The Chicago Bears’ offseason of talent acquisition has one more, very important step: The 2018 NFL Draft.
After GM Ryan Pace made moves to add Allen Robinson, Taylor Gabriel, Trey Burton, Aaron Lynch, and others in free agency, the organization’s focus now shifts to adding more young talent to the roster through the draft.
Despite an active free agency period, the Bears still have many needs. We’re going to look at some of the best prospects at various positions of interest leading up to the draft.
Currently on the Roster (2017 Pro Football Focus Grade):
- Mitch Trubisky (75.7)
- Chase Daniel (60.2)
- Tyler Bray (44.8)
Pro Football Focus’ Top-5 Prospects:
- Baker Mayfield, Oklahoma
- Sam Darnold, USC
- Josh Rosen, UCLA
- Mason Rudolph, Oklahoma State
- Lamar Jackson, Louisville
Best of the Rest: Josh Allen, Wyoming; Kyle Lauletta, Richmond; Mike White, Western Kentucky; Luke Falk, Washington State; Logan Woodside, Toledo
The Bears are all-in on Mitch Trubisky with the GM staking his future to the second-year quarterback developing into a franchise quarterback under the tutelage of new head coach Matt Nagy. So with Trubisky leading the charge and the Chase Daniel-Tyler Bray tag team aiding in teaching Nagy’s offense, there simply isn’t a need to draft at the position. Choosing a quarterback would be a luxury pick, but it might be nice to have a developmental signal caller waiting in the wings.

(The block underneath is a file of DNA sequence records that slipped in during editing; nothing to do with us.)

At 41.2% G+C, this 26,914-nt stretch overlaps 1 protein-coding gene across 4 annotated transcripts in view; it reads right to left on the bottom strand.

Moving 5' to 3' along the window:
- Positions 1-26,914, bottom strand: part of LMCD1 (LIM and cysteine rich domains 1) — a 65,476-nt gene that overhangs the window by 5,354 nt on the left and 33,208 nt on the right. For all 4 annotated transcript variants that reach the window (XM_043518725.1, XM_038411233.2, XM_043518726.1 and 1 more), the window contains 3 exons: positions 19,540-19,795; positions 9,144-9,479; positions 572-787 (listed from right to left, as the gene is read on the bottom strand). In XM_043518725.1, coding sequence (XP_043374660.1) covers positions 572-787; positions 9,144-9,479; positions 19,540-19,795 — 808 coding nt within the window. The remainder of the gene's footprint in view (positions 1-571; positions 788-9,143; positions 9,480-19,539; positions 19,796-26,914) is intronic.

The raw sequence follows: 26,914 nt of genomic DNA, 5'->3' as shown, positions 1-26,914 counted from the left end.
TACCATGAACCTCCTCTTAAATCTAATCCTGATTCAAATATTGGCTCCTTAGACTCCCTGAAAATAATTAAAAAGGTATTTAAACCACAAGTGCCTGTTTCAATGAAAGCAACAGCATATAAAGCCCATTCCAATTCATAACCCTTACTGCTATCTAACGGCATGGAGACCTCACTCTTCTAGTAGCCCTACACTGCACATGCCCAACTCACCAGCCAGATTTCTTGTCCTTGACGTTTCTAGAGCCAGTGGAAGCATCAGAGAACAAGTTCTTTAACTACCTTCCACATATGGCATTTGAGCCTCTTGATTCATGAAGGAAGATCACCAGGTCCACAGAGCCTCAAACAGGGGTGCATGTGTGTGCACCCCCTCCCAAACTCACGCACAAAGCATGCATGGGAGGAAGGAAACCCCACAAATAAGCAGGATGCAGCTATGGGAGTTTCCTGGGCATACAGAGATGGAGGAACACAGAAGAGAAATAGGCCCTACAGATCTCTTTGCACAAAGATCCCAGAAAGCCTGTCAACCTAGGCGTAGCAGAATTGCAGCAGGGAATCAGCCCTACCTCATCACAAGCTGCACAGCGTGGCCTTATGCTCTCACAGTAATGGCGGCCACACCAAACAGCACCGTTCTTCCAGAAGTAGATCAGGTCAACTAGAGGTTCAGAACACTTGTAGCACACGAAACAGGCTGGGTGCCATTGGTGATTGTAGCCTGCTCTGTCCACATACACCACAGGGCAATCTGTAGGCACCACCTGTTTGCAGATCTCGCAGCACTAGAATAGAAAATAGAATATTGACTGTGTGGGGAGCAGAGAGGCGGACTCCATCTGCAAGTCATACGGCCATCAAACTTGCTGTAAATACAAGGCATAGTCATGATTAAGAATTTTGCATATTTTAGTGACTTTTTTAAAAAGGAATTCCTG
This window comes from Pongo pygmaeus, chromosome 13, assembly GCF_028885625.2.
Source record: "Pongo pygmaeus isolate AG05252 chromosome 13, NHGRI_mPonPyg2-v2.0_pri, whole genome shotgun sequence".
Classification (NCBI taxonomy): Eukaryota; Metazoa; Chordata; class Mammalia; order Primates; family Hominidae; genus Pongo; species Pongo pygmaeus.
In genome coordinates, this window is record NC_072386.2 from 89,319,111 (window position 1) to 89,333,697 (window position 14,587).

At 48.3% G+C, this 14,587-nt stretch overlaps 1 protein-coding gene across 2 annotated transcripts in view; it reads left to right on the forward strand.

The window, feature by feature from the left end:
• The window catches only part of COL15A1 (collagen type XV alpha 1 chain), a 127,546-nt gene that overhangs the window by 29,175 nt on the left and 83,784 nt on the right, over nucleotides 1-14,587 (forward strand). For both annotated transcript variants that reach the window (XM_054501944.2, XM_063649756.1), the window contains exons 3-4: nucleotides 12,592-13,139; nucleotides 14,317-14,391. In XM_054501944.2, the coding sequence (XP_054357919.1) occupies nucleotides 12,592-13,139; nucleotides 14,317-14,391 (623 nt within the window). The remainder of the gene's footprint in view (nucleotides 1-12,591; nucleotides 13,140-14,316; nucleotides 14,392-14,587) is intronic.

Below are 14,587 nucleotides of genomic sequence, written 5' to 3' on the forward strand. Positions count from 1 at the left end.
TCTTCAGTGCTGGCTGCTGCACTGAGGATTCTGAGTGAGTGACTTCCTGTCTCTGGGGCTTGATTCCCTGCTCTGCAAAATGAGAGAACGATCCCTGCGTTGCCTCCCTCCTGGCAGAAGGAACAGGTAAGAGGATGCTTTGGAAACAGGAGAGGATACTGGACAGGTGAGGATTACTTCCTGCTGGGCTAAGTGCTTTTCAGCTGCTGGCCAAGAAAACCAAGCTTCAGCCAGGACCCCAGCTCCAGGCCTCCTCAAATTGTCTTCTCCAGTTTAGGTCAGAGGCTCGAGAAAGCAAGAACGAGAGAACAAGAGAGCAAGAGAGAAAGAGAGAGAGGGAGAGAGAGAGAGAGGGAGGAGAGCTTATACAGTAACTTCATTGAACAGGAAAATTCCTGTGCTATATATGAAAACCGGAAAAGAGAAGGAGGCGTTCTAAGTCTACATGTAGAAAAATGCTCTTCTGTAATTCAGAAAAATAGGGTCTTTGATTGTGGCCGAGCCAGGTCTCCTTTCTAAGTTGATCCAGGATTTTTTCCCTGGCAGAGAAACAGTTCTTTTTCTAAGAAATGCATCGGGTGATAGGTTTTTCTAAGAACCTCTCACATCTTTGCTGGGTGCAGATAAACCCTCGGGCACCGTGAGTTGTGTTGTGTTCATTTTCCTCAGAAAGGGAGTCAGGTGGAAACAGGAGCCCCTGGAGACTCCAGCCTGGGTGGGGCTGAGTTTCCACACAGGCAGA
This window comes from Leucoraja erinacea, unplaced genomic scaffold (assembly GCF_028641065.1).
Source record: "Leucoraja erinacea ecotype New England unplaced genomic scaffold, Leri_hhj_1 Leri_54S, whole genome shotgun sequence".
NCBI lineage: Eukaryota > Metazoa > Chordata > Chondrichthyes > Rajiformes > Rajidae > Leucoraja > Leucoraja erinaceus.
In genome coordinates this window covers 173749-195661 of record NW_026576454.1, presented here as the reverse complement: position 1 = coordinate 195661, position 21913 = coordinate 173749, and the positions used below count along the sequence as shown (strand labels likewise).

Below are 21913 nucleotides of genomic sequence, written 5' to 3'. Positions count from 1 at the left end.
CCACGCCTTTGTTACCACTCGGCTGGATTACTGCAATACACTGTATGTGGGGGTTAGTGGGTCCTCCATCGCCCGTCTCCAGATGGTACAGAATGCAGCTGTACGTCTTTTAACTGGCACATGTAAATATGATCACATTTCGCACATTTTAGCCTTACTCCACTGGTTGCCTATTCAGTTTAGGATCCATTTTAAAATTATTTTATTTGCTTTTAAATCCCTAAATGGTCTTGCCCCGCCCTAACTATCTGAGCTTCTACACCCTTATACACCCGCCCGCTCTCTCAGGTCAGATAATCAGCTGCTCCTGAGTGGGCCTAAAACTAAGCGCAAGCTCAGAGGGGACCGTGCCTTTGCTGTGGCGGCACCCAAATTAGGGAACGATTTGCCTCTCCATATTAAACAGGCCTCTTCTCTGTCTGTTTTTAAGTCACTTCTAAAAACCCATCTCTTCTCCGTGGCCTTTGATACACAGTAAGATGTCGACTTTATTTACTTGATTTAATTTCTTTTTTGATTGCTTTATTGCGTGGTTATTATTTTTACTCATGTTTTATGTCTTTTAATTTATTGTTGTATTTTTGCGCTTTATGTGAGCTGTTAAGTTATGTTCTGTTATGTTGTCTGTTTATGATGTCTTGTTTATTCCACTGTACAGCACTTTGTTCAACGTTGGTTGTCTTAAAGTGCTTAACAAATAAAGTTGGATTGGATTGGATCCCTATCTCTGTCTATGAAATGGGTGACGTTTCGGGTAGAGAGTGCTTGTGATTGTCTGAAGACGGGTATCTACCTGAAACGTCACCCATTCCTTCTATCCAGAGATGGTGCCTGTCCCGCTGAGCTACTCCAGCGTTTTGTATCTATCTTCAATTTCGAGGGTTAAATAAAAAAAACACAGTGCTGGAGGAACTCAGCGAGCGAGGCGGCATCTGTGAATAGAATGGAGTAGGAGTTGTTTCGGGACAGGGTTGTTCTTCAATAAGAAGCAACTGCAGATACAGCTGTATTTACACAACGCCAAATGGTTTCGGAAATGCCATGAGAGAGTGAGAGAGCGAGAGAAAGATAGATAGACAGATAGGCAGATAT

Most Likely to be Available When the Bears Are on the Clock:
Every draft has a premier prospect whose stock unsuspectingly takes a tumble. This year, it feels like UCLA’s Josh Rosen is that guy. And if it so happens that Rosen slides to the back end of the top-10, the Bears will likely be fielding some calls from teams who want to move up.
If I Had to Pick One:
Imagining an alternate universe where the Bears didn’t draft Trubisky last year and still landed a top-10 pick is fun to think about. I’m most intrigued by Lamar Jackson. The 2016 Heisman Trophy winner has elite athleticism, a strong arm, and was the driving force of Louisville’s offense. Teaming his skill set and Nagy’s offense would make for an intriguing combo to watch. Without diving any deeper, let’s just say I’d be comfortable with the Bears taking Jackson at No. 8.
But since we don’t live in that alternate universe, we’re not at all concerned with taking a quarterback here. The team met with Washington State’s Luke Falk at the Senior Bowl, and is the kind of late-round developmental type who could fit the bill after averaging more than 4,200 yards, 35 touchdowns, and 6.9 yards per attempt over the last three seasons.